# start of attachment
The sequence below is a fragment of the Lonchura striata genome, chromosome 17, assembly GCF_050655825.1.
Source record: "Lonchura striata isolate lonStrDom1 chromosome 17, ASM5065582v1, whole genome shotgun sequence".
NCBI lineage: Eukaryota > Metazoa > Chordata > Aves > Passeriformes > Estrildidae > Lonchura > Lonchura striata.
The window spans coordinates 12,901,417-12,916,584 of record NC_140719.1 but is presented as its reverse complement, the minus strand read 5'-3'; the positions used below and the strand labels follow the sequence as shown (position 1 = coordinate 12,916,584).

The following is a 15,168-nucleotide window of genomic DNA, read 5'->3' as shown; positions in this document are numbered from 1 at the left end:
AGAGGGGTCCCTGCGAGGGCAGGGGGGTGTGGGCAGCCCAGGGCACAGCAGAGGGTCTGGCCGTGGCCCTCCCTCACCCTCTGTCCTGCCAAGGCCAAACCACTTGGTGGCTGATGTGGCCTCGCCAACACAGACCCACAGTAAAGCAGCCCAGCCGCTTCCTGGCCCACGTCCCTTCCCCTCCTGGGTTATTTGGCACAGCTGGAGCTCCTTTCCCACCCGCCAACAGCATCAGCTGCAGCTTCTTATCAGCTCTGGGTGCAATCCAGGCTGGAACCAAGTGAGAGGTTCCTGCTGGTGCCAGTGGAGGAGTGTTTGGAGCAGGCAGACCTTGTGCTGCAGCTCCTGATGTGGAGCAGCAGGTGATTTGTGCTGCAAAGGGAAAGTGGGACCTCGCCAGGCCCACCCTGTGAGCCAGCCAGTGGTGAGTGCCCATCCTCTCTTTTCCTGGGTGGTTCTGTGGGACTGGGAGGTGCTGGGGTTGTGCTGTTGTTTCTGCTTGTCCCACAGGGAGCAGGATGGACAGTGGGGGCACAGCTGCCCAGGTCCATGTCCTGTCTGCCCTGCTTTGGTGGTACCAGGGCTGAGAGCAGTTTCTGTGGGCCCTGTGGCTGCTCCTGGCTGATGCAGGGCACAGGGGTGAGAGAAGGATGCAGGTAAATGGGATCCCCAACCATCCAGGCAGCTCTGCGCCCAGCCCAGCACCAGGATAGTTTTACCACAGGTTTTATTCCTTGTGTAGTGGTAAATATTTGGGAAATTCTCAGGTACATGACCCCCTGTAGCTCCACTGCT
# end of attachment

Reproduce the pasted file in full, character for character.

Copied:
The sequence below is a fragment of the Lonchura striata genome, chromosome 17, assembly GCF_050655825.1.
Source record: "Lonchura striata isolate lonStrDom1 chromosome 17, ASM5065582v1, whole genome shotgun sequence".
NCBI lineage: Eukaryota > Metazoa > Chordata > Aves > Passeriformes > Estrildidae > Lonchura > Lonchura striata.
The window spans coordinates 12,901,417-12,916,584 of record NC_140719.1 but is presented as its reverse complement, the minus strand read 5'-3'; the positions used below and the strand labels follow the sequence as shown (position 1 = coordinate 12,916,584).

The following is a 15,168-nucleotide window of genomic DNA, read 5'->3' as shown; positions in this document are numbered from 1 at the left end:
AGAGGGGTCCCTGCGAGGGCAGGGGGGTGTGGGCAGCCCAGGGCACAGCAGAGGGTCTGGCCGTGGCCCTCCCTCACCCTCTGTCCTGCCAAGGCCAAACCACTTGGTGGCTGATGTGGCCTCGCCAACACAGACCCACAGTAAAGCAGCCCAGCCGCTTCCTGGCCCACGTCCCTTCCCCTCCTGGGTTATTTGGCACAGCTGGAGCTCCTTTCCCACCCGCCAACAGCATCAGCTGCAGCTTCTTATCAGCTCTGGGTGCAATCCAGGCTGGAACCAAGTGAGAGGTTCCTGCTGGTGCCAGTGGAGGAGTGTTTGGAGCAGGCAGACCTTGTGCTGCAGCTCCTGATGTGGAGCAGCAGGTGATTTGTGCTGCAAAGGGAAAGTGGGACCTCGCCAGGCCCACCCTGTGAGCCAGCCAGTGGTGAGTGCCCATCCTCTCTTTTCCTGGGTGGTTCTGTGGGACTGGGAGGTGCTGGGGTTGTGCTGTTGTTTCTGCTTGTCCCACAGGGAGCAGGATGGACAGTGGGGGCACAGCTGCCCAGGTCCATGTCCTGTCTGCCCTGCTTTGGTGGTACCAGGGCTGAGAGCAGTTTCTGTGGGCCCTGTGGCTGCTCCTGGCTGATGCAGGGCACAGGGGTGAGAGAAGGATGCAGGTAAATGGGATCCCCAACCATCCAGGCAGCTCTGCGCCCAGCCCAGCACCAGGATAGTTTTACCACAGGTTTTATTCCTTGTGTAGTGGTAAATATTTGGGAAATTCTCAGGTACATGACCCCCTGTAGCTCCACTGCT